Hollywood crew employees ratify new contract with studios

The union, which represents 60,000 film and television teams, voted to ratify a new three-year contract with Hollywood studios that initially settled a labor dispute that threatened to disrupt productions across the country.

Members of the International Alliance of Theatrical Stage Employees (IATSE) barely agreed to a new contract negotiated by union leaders after months of controversial negotiations, the union said in a statement.

However, the vote was extremely tight: only 50.3% of the 60,000 members affected by the two contracts voted in favor of the agreement.

IATSE uses an electoral college-style system that assigns delegates to locals based on their membership. Members vote within their local union, and as soon as a pub gains a majority for ratification or rejection, all delegates’ votes are assigned to the majority result.

The total number of votes was 359 (56%) to 282 (44%) out of a total of 641 delegate votes from the 36 local unions. Notably, five out of 13 Hollywood residents voted no, underscoring the extent of the division within the powerful union.

The results were followed closely in Hollywood as IATSE supplies film and television crews for productions from Los Angeles to Atlanta and New York.

The approval limits an unusually tumultuous period for the IATSE, whose leaders received unprecedented approval from members last month to go on strike if they couldn’t get a new contract.

IATSE has traditionally avoided public confrontations with the big studios, but its members have become increasingly restless, especially in the wake of the COVID-19 pandemic, which has put pressure on crews to make up for lost time due to production stoppages due to the health crisis.

While voting to ratify the unions is usually a formality, this time ratification was not inevitable. IATSE members disagreed on some aspects of the agreement.

The contract contains several improvements, including the provision of 54 hours of guaranteed rest for the crews over a five-day week and wage increases in line with those of other unions. It also increases remuneration for the least-paid crafts and covers a $ 370 million deficit in IATSE’s health and retirement plans that faced higher costs during the COVID-19 pandemic.

However, some members argued that the contract was insufficient to improve working conditions and curb long hours on the sets, something that has long been criticized among the crews.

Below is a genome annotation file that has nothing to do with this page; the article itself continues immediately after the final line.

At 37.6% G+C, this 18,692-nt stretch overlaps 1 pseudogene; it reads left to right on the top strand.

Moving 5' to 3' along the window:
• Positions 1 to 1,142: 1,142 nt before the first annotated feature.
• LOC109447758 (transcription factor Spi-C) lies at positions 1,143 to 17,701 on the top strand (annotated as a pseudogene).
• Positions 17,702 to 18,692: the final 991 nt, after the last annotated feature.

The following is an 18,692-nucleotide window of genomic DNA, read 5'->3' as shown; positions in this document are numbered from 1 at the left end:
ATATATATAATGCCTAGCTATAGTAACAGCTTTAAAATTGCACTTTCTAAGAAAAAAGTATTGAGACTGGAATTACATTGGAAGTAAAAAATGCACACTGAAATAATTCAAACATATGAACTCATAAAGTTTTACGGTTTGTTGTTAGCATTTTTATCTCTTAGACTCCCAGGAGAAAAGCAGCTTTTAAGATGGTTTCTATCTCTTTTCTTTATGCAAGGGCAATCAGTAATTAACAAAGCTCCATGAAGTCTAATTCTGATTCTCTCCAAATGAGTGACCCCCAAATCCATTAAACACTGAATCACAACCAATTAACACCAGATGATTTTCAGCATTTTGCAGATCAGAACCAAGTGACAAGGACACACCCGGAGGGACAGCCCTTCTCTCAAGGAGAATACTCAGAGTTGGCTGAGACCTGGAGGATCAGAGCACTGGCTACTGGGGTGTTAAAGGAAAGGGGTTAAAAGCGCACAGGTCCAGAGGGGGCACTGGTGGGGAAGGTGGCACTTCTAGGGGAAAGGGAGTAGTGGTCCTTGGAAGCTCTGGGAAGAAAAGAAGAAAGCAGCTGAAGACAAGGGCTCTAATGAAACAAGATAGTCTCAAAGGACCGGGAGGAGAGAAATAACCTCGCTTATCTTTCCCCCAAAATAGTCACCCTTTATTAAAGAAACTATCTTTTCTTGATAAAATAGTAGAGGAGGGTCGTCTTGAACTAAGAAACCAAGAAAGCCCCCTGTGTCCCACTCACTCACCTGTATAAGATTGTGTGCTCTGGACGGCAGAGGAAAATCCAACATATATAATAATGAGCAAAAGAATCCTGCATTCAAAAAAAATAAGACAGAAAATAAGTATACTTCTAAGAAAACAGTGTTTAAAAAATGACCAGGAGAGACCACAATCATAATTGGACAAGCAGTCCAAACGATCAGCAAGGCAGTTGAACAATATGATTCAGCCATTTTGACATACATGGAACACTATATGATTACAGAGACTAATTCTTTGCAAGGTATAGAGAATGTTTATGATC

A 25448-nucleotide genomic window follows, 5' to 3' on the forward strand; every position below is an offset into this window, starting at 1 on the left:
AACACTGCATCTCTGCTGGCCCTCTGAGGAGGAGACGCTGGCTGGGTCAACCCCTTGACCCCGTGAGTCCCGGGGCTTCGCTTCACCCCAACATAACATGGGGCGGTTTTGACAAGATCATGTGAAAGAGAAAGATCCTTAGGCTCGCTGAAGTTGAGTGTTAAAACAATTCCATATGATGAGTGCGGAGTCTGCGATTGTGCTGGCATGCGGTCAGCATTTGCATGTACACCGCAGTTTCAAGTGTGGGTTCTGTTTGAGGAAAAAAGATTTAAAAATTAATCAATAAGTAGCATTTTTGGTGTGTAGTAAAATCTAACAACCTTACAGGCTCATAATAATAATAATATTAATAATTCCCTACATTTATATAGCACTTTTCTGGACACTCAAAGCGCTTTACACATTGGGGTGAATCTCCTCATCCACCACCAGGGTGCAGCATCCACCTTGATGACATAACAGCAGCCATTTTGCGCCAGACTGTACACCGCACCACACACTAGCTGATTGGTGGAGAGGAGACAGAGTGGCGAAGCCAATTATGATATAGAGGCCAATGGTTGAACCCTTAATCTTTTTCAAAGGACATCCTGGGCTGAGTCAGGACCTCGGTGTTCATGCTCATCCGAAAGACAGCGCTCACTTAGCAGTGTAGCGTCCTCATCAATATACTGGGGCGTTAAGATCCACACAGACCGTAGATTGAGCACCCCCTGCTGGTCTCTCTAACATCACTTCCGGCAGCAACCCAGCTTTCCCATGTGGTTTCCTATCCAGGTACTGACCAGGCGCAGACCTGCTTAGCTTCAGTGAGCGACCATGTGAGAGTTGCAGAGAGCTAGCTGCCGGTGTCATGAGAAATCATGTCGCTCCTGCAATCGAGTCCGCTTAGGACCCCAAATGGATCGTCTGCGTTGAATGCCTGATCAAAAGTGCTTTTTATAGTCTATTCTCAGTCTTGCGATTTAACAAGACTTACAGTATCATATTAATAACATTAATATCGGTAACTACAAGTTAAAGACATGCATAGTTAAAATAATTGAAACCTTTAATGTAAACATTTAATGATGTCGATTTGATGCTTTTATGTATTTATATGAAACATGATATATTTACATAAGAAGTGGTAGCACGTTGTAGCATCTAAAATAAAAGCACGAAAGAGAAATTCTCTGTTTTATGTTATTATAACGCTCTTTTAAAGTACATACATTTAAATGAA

Last week prop makers, sound engineers and other film set workers held a press conference in Hollywood to protest the new deal and call for improved working conditions.

As an example of the risks they face in their workplaces, they cited the death of camerawoman Halyna Hutchins, who was fatally wounded on the set of the western “Rust” by a prop gun from actor Alec Baldwin. The death rocked Hollywood and renewed calls for safer sets.

Before the Hutchins died, camera crews complained to producers about long hours and unsafe working conditions, the Los Angeles Times reported.

The new contract – which includes a 10-hour limit for the so-called turnaround times between film shoots – would allow members to continue to work 14-hour days, they noted. Critics also argued that the proposed 3% annual wage increase is below the current rate of inflation.

Another sticking point: while the agreement provides for wage increases for streaming companies, the balance that will help fund the union’s health and retirement plans has not been increased.

However, proponents of the plan said it was the best contract in the union’s history that achieved many of its long-held ambitions.

The union has been in talks with studios, represented by the Alliance of Film and TV Producers, since May. The alliance represents large studios such as Walt Disney, WarnerMedia, Netflix and Amazon Studios.

The current three-year contract expired on July 31 and was renewed to allow more time, but talks collapsed in September and the IATSE asked members to approve a nationwide strike for the first time in their history.

The vote was overseen by the New York election management service Honest Ballot.


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